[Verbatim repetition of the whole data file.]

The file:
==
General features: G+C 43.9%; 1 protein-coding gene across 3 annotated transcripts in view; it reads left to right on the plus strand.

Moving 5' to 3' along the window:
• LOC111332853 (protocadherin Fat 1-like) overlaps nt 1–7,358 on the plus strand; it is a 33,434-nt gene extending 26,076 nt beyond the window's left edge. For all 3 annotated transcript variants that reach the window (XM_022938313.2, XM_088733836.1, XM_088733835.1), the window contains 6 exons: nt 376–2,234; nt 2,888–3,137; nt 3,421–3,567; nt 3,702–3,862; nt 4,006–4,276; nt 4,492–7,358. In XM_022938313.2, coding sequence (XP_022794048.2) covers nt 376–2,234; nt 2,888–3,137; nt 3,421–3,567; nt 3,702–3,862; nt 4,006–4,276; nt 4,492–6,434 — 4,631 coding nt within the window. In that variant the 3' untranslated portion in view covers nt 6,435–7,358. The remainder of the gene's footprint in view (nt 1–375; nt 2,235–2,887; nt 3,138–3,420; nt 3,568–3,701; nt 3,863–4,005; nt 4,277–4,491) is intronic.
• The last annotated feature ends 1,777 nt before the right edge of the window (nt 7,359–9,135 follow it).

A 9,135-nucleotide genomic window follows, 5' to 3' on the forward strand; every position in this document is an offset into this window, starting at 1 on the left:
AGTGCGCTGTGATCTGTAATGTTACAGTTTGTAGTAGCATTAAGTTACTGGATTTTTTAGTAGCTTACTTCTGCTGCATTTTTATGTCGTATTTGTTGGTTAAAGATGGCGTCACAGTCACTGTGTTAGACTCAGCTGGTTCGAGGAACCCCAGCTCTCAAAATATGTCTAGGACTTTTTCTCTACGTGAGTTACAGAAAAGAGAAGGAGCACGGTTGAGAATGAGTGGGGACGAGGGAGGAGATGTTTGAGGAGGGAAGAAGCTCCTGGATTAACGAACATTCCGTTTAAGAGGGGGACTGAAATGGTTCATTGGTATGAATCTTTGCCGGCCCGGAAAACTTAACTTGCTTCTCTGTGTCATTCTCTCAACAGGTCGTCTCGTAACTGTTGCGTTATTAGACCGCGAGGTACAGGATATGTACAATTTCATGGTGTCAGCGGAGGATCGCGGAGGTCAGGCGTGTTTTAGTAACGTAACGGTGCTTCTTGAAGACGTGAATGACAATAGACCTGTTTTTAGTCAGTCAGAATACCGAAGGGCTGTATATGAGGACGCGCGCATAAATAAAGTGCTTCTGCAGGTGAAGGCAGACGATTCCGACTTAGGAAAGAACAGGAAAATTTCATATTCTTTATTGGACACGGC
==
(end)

General features: G+C 43.9%; 1 protein-coding gene across 3 annotated transcripts in view; it reads left to right on the plus strand.

Moving 5' to 3' along the window:
• LOC111332853 (protocadherin Fat 1-like) overlaps nt 1–7,358 on the plus strand; it is a 33,434-nt gene extending 26,076 nt beyond the window's left edge. For all 3 annotated transcript variants that reach the window (XM_022938313.2, XM_088733836.1, XM_088733835.1), the window contains 6 exons: nt 376–2,234; nt 2,888–3,137; nt 3,421–3,567; nt 3,702–3,862; nt 4,006–4,276; nt 4,492–7,358. In XM_022938313.2, coding sequence (XP_022794048.2) covers nt 376–2,234; nt 2,888–3,137; nt 3,421–3,567; nt 3,702–3,862; nt 4,006–4,276; nt 4,492–6,434 — 4,631 coding nt within the window. In that variant the 3' untranslated portion in view covers nt 6,435–7,358. The remainder of the gene's footprint in view (nt 1–375; nt 2,235–2,887; nt 3,138–3,420; nt 3,568–3,701; nt 3,863–4,005; nt 4,277–4,491) is intronic.
• The last annotated feature ends 1,777 nt before the right edge of the window (nt 7,359–9,135 follow it).

A 9,135-nucleotide genomic window follows, 5' to 3' on the forward strand; every position in this document is an offset into this window, starting at 1 on the left:
AGTGCGCTGTGATCTGTAATGTTACAGTTTGTAGTAGCATTAAGTTACTGGATTTTTTAGTAGCTTACTTCTGCTGCATTTTTATGTCGTATTTGTTGGTTAAAGATGGCGTCACAGTCACTGTGTTAGACTCAGCTGGTTCGAGGAACCCCAGCTCTCAAAATATGTCTAGGACTTTTTCTCTACGTGAGTTACAGAAAAGAGAAGGAGCACGGTTGAGAATGAGTGGGGACGAGGGAGGAGATGTTTGAGGAGGGAAGAAGCTCCTGGATTAACGAACATTCCGTTTAAGAGGGGGACTGAAATGGTTCATTGGTATGAATCTTTGCCGGCCCGGAAAACTTAACTTGCTTCTCTGTGTCATTCTCTCAACAGGTCGTCTCGTAACTGTTGCGTTATTAGACCGCGAGGTACAGGATATGTACAATTTCATGGTGTCAGCGGAGGATCGCGGAGGTCAGGCGTGTTTTAGTAACGTAACGGTGCTTCTTGAAGACGTGAATGACAATAGACCTGTTTTTAGTCAGTCAGAATACCGAAGGGCTGTATATGAGGACGCGCGCATAAATAAAGTGCTTCTGCAGGTGAAGGCAGACGATTCCGACTTAGGAAAGAACAGGAAAATTTCATATTCTTTATTGGACACGGC